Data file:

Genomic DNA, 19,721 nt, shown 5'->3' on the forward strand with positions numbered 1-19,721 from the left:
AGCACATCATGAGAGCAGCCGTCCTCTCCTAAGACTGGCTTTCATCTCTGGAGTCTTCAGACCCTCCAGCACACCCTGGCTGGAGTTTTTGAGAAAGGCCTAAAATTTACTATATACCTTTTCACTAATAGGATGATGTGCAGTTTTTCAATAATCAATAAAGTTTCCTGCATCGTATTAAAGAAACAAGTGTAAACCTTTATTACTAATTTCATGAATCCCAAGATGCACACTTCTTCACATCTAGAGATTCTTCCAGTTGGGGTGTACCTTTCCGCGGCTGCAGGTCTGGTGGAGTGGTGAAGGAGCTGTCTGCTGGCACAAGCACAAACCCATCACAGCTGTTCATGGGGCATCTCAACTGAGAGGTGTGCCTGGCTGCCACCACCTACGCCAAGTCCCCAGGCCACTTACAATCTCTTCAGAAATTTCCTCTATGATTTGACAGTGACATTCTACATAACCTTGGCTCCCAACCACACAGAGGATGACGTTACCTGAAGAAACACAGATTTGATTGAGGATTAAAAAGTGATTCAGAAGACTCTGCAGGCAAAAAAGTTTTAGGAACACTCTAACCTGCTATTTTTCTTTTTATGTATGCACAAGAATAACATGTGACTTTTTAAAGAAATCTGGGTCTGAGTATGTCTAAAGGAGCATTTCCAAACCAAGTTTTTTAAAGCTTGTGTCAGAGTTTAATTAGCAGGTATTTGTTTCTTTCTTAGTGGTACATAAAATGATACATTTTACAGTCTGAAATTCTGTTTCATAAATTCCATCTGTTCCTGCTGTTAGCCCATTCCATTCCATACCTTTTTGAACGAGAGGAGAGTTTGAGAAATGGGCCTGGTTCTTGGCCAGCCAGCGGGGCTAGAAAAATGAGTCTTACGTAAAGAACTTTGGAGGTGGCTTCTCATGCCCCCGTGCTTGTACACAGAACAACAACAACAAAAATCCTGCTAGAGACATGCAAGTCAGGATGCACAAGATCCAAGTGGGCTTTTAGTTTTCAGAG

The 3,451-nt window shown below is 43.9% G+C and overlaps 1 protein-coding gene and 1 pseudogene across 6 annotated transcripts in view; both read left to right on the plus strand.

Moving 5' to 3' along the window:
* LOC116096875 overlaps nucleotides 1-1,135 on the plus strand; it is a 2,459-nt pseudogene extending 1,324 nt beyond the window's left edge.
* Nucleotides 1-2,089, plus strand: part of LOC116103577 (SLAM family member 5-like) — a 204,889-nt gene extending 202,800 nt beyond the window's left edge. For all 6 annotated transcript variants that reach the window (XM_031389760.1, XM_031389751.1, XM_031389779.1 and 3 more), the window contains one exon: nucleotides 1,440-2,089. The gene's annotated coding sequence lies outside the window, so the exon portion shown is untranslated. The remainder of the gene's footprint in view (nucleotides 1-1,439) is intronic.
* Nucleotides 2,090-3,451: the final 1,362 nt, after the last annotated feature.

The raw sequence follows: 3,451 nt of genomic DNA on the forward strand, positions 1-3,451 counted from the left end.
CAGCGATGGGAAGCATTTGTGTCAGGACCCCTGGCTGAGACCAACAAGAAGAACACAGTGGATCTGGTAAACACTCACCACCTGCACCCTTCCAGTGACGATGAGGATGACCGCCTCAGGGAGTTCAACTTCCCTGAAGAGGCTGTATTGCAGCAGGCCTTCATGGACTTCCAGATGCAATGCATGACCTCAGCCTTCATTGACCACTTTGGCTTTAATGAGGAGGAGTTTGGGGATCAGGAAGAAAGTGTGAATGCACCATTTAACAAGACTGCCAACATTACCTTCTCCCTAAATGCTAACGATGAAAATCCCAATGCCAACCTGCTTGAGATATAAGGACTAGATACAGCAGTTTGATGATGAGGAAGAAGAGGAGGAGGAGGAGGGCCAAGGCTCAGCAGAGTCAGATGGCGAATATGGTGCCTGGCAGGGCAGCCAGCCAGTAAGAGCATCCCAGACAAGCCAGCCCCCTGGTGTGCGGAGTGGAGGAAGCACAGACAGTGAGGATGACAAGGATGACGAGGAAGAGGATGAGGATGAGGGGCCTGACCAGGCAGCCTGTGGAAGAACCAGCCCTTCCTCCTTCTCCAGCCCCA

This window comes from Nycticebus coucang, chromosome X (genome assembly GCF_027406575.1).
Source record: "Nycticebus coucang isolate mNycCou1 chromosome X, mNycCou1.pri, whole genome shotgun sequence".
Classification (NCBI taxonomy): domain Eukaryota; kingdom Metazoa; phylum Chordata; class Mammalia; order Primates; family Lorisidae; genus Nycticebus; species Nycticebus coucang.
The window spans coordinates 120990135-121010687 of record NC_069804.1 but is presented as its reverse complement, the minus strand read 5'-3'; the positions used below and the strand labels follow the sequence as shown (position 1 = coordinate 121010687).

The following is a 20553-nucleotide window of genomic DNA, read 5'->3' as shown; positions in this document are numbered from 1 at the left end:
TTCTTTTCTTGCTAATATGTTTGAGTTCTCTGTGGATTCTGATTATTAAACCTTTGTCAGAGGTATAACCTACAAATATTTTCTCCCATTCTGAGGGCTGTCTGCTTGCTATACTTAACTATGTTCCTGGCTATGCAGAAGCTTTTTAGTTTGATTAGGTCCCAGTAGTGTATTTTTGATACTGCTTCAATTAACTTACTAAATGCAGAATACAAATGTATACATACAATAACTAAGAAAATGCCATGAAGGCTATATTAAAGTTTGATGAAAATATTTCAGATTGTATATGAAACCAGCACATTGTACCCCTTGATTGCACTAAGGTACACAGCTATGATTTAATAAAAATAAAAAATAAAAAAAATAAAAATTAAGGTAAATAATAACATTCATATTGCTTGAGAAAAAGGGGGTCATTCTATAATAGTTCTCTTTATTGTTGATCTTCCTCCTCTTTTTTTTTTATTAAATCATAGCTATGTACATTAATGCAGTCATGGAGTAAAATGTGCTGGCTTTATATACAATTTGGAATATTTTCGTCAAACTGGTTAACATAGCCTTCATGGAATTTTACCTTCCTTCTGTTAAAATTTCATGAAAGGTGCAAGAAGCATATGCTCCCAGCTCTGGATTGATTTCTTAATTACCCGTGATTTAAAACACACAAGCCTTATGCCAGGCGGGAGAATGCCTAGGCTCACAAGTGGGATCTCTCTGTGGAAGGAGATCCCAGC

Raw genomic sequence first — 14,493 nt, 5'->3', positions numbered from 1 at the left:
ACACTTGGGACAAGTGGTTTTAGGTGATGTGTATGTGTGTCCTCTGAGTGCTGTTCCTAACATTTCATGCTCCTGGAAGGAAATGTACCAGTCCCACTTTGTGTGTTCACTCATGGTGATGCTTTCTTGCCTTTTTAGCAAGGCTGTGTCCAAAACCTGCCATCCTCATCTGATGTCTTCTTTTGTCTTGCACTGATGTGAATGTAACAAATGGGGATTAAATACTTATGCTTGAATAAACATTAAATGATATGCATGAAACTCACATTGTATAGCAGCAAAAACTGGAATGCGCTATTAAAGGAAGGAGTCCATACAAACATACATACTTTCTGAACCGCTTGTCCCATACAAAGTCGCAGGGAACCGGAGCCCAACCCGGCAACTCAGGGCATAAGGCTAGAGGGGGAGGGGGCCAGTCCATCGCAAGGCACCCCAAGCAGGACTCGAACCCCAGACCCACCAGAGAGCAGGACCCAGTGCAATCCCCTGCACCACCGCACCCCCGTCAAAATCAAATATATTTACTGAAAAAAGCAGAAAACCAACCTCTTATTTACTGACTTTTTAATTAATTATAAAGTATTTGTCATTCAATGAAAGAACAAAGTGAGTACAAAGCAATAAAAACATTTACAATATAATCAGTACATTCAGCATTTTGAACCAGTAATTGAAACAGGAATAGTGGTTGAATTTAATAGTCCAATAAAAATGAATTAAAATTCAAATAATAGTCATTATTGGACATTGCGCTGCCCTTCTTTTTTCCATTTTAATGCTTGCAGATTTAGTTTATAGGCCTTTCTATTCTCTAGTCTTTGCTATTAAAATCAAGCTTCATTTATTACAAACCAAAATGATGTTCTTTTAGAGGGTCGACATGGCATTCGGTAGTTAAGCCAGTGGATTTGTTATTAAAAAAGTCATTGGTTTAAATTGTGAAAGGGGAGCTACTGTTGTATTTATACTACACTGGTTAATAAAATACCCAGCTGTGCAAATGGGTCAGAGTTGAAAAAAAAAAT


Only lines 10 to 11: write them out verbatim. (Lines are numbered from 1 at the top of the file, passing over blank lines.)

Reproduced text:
This window comes from Nycticebus coucang, chromosome X (genome assembly GCF_027406575.1).
Source record: "Nycticebus coucang isolate mNycCou1 chromosome X, mNycCou1.pri, whole genome shotgun sequence".